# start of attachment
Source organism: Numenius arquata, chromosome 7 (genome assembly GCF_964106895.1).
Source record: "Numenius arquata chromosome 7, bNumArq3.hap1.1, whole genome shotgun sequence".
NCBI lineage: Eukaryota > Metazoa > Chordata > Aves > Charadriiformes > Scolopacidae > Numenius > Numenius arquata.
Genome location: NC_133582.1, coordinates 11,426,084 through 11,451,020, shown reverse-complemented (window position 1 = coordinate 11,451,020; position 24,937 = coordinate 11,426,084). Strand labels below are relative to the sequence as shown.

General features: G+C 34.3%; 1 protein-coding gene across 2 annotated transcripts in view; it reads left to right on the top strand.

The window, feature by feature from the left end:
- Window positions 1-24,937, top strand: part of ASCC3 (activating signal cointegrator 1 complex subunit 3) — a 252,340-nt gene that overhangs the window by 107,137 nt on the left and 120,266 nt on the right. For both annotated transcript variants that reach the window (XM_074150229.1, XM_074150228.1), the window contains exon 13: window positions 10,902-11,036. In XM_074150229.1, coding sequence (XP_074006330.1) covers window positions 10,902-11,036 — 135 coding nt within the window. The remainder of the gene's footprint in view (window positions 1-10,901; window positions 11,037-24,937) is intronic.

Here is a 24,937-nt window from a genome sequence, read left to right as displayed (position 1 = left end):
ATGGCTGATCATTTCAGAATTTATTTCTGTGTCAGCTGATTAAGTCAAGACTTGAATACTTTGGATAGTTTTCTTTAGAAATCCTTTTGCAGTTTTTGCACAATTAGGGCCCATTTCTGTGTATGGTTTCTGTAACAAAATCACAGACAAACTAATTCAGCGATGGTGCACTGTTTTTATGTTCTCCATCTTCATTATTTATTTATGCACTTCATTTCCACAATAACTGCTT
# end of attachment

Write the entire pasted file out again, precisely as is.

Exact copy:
Source organism: Numenius arquata, chromosome 7 (genome assembly GCF_964106895.1).
Source record: "Numenius arquata chromosome 7, bNumArq3.hap1.1, whole genome shotgun sequence".
NCBI lineage: Eukaryota > Metazoa > Chordata > Aves > Charadriiformes > Scolopacidae > Numenius > Numenius arquata.
Genome location: NC_133582.1, coordinates 11,426,084 through 11,451,020, shown reverse-complemented (window position 1 = coordinate 11,451,020; position 24,937 = coordinate 11,426,084). Strand labels below are relative to the sequence as shown.

General features: G+C 34.3%; 1 protein-coding gene across 2 annotated transcripts in view; it reads left to right on the top strand.

The window, feature by feature from the left end:
- Window positions 1-24,937, top strand: part of ASCC3 (activating signal cointegrator 1 complex subunit 3) — a 252,340-nt gene that overhangs the window by 107,137 nt on the left and 120,266 nt on the right. For both annotated transcript variants that reach the window (XM_074150229.1, XM_074150228.1), the window contains exon 13: window positions 10,902-11,036. In XM_074150229.1, coding sequence (XP_074006330.1) covers window positions 10,902-11,036 — 135 coding nt within the window. The remainder of the gene's footprint in view (window positions 1-10,901; window positions 11,037-24,937) is intronic.

Here is a 24,937-nt window from a genome sequence, read left to right as displayed (position 1 = left end):
ATGGCTGATCATTTCAGAATTTATTTCTGTGTCAGCTGATTAAGTCAAGACTTGAATACTTTGGATAGTTTTCTTTAGAAATCCTTTTGCAGTTTTTGCACAATTAGGGCCCATTTCTGTGTATGGTTTCTGTAACAAAATCACAGACAAACTAATTCAGCGATGGTGCACTGTTTTTATGTTCTCCATCTTCATTATTTATTTATGCACTTCATTTCCACAATAACTGCTT